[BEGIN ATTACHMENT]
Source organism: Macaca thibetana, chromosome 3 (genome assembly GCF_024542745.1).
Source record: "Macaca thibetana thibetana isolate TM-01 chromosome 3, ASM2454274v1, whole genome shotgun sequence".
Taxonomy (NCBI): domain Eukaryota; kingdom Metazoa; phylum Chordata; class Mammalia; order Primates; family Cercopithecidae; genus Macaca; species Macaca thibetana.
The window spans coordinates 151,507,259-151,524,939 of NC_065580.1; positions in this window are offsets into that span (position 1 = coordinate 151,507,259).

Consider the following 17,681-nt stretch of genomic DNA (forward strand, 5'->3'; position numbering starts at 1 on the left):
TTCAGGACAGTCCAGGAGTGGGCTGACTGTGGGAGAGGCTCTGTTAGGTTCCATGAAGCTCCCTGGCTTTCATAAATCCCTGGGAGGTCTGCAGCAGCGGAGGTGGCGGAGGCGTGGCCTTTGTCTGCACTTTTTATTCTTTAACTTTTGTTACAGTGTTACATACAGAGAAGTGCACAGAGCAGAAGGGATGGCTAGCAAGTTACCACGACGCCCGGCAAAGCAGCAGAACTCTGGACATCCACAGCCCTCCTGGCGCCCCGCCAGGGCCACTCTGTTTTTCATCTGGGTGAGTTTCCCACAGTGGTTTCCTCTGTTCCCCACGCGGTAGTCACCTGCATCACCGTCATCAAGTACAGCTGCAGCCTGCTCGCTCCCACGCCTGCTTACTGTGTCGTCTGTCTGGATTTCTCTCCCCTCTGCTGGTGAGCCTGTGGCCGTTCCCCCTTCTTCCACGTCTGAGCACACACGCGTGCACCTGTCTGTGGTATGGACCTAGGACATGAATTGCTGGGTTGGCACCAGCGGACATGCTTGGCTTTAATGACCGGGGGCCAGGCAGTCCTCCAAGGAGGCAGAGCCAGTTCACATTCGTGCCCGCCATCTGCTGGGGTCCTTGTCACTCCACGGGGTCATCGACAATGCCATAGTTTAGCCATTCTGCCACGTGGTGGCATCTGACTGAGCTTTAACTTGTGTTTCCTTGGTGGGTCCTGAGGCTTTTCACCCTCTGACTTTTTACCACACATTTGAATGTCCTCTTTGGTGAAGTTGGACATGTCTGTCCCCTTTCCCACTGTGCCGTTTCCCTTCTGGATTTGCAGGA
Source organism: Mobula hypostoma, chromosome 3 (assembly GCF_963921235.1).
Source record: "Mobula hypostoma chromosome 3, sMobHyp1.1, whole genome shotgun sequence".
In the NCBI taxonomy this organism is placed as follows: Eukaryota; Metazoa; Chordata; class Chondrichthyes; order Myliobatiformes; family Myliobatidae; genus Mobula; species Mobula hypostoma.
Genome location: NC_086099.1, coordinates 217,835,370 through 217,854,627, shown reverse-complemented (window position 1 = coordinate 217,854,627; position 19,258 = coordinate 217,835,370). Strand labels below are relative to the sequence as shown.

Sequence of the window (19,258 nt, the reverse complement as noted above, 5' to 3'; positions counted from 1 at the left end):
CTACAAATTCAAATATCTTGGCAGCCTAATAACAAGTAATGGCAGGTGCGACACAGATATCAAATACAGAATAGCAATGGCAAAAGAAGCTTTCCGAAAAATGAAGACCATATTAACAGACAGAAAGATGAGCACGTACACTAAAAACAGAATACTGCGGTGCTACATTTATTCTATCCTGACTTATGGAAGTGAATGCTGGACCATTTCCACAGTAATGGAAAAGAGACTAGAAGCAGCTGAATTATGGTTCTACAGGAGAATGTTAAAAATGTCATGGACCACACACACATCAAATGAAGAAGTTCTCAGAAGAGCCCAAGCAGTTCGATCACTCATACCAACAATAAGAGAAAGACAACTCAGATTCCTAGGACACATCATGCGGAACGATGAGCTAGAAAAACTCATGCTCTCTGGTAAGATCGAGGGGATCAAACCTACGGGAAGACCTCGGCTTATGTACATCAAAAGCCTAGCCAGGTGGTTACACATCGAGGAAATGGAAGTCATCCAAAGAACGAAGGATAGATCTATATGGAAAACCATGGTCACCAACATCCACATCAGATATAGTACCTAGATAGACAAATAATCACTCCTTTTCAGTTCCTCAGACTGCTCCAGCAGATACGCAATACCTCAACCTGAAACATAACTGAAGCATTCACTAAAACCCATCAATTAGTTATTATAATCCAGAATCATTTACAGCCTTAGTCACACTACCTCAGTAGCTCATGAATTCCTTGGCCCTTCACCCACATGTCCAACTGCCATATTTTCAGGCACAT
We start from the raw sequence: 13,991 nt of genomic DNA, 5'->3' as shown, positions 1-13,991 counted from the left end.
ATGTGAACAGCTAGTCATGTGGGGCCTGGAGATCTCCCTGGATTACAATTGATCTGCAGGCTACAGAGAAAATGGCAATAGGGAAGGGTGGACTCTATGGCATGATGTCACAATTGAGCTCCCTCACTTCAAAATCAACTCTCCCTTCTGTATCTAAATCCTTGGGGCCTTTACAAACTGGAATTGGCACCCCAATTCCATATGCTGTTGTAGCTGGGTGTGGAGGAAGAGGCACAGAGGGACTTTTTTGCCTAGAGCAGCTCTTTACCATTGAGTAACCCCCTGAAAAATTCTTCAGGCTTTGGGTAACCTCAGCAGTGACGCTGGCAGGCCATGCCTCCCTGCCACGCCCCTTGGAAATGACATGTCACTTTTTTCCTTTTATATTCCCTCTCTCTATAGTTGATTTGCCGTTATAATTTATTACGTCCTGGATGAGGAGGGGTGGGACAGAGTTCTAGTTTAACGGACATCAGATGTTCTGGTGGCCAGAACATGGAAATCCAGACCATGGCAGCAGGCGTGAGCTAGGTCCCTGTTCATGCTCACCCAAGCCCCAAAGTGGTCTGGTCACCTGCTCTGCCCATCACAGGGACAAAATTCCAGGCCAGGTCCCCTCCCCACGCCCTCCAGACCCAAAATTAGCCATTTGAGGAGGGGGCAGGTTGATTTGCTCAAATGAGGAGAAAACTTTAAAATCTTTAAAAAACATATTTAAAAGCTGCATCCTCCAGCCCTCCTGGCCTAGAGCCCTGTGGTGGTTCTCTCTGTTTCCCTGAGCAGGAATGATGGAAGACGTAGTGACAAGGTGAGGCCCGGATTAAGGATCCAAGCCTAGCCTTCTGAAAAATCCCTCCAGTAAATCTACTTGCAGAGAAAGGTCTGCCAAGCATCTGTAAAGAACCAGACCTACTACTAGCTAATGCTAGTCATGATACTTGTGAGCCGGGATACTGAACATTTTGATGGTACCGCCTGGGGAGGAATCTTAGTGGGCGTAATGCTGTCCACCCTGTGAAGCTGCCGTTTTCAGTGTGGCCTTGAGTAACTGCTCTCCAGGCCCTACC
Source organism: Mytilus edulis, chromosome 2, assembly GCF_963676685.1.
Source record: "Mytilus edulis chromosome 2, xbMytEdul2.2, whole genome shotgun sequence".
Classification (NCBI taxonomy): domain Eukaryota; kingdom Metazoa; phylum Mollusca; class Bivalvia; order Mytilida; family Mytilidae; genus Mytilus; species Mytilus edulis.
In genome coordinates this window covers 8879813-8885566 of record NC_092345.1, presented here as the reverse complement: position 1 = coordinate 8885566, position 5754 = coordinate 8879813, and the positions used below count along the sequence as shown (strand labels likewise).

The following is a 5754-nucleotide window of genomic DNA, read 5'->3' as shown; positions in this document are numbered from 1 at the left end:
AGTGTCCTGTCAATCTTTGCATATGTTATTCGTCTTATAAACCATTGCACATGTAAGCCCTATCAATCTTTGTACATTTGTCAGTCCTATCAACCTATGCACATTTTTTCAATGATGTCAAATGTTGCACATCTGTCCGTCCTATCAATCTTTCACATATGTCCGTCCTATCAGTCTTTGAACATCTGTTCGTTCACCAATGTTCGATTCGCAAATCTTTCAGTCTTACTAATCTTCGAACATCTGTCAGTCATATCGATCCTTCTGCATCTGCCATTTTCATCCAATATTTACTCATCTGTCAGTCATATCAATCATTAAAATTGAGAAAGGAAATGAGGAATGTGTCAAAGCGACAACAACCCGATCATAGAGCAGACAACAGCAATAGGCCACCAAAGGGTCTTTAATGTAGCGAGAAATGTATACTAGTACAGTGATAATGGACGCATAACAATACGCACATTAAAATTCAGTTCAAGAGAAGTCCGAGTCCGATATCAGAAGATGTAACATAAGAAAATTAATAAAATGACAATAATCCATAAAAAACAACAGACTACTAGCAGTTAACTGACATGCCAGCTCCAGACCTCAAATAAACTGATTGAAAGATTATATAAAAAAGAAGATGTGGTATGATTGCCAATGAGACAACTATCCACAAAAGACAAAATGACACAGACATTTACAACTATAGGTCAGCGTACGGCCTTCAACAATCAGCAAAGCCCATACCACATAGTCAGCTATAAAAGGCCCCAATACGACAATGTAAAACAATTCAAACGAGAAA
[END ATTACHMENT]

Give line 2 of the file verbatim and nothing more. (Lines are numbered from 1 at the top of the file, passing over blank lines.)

Source record: "Macaca thibetana thibetana isolate TM-01 chromosome 3, ASM2454274v1, whole genome shotgun sequence".